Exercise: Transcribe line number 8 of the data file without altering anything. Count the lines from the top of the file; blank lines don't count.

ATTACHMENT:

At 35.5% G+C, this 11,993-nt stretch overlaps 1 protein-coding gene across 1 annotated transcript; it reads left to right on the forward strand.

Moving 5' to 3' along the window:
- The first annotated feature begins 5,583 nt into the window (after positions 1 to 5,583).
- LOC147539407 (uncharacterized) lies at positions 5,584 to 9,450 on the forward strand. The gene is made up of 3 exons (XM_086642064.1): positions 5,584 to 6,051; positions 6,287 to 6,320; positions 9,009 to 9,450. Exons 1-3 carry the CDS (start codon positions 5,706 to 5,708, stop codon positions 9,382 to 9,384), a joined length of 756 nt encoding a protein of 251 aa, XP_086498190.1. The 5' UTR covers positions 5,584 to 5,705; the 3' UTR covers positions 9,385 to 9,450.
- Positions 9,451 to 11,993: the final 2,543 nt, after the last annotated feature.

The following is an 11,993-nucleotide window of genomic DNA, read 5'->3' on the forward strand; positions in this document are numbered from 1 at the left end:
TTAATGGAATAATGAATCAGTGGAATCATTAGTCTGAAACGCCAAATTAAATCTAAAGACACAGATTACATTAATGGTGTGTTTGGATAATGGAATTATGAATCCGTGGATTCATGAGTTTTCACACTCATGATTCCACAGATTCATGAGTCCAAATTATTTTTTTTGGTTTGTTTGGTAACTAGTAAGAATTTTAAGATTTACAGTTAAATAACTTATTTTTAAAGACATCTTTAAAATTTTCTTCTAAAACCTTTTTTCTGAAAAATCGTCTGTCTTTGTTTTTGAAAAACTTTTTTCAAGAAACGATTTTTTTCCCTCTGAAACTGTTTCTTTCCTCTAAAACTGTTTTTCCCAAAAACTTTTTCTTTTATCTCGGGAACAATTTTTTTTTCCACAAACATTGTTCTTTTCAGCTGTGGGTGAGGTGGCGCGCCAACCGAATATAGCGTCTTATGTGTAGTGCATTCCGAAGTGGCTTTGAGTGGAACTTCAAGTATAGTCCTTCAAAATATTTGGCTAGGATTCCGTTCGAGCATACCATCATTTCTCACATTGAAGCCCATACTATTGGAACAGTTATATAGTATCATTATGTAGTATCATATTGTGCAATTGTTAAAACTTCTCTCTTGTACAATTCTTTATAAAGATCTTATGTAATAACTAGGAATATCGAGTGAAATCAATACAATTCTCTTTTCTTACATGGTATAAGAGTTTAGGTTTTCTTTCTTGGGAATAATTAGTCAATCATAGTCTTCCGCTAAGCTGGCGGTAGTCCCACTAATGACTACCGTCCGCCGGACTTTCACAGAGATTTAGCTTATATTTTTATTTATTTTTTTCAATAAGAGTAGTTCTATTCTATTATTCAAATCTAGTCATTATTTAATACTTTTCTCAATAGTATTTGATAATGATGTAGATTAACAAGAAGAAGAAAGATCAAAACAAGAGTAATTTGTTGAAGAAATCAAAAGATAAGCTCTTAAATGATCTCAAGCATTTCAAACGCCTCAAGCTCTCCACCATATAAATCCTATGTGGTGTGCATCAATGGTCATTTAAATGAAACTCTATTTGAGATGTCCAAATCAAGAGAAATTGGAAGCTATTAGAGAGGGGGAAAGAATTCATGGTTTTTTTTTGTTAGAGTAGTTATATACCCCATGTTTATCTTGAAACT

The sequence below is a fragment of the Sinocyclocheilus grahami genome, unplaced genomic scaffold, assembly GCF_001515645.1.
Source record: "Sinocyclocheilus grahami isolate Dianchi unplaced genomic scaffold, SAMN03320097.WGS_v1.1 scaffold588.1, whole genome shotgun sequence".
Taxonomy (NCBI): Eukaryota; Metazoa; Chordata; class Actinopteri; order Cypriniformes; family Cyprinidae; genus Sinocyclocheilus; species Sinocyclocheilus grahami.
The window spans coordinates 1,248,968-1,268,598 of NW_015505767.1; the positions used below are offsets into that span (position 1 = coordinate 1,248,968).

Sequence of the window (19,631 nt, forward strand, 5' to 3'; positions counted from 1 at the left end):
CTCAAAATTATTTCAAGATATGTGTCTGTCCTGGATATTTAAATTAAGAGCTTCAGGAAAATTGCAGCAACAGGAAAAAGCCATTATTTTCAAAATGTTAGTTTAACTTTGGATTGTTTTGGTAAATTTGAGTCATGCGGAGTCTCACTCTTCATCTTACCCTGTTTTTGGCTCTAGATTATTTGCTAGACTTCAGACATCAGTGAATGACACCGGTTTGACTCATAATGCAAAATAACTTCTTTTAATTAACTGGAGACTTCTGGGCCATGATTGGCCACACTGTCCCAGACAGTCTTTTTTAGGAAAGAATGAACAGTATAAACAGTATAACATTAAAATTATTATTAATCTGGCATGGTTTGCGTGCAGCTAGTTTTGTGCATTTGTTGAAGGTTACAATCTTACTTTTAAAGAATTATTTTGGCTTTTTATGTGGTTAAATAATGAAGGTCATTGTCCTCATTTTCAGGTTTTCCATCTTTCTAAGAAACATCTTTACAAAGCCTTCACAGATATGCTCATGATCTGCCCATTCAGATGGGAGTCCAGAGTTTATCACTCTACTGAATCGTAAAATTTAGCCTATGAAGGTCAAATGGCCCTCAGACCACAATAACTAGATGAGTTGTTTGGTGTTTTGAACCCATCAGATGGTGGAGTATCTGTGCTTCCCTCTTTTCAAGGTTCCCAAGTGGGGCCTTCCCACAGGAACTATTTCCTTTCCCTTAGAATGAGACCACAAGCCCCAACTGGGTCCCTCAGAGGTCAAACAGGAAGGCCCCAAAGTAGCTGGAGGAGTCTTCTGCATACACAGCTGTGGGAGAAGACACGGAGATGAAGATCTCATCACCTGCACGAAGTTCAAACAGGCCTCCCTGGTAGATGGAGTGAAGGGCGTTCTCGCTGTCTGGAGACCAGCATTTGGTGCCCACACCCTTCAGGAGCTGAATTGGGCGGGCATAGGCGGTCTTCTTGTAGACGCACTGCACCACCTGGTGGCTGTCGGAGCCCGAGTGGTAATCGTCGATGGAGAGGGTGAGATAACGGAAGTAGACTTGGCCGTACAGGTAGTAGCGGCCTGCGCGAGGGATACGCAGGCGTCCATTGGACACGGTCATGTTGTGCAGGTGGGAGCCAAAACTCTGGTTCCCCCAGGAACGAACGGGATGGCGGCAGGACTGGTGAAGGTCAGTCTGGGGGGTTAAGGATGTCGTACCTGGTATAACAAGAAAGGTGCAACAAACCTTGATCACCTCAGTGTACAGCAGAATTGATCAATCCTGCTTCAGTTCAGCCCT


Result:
The sequence below is a fragment of the Sinocyclocheilus grahami genome, unplaced genomic scaffold, assembly GCF_001515645.1.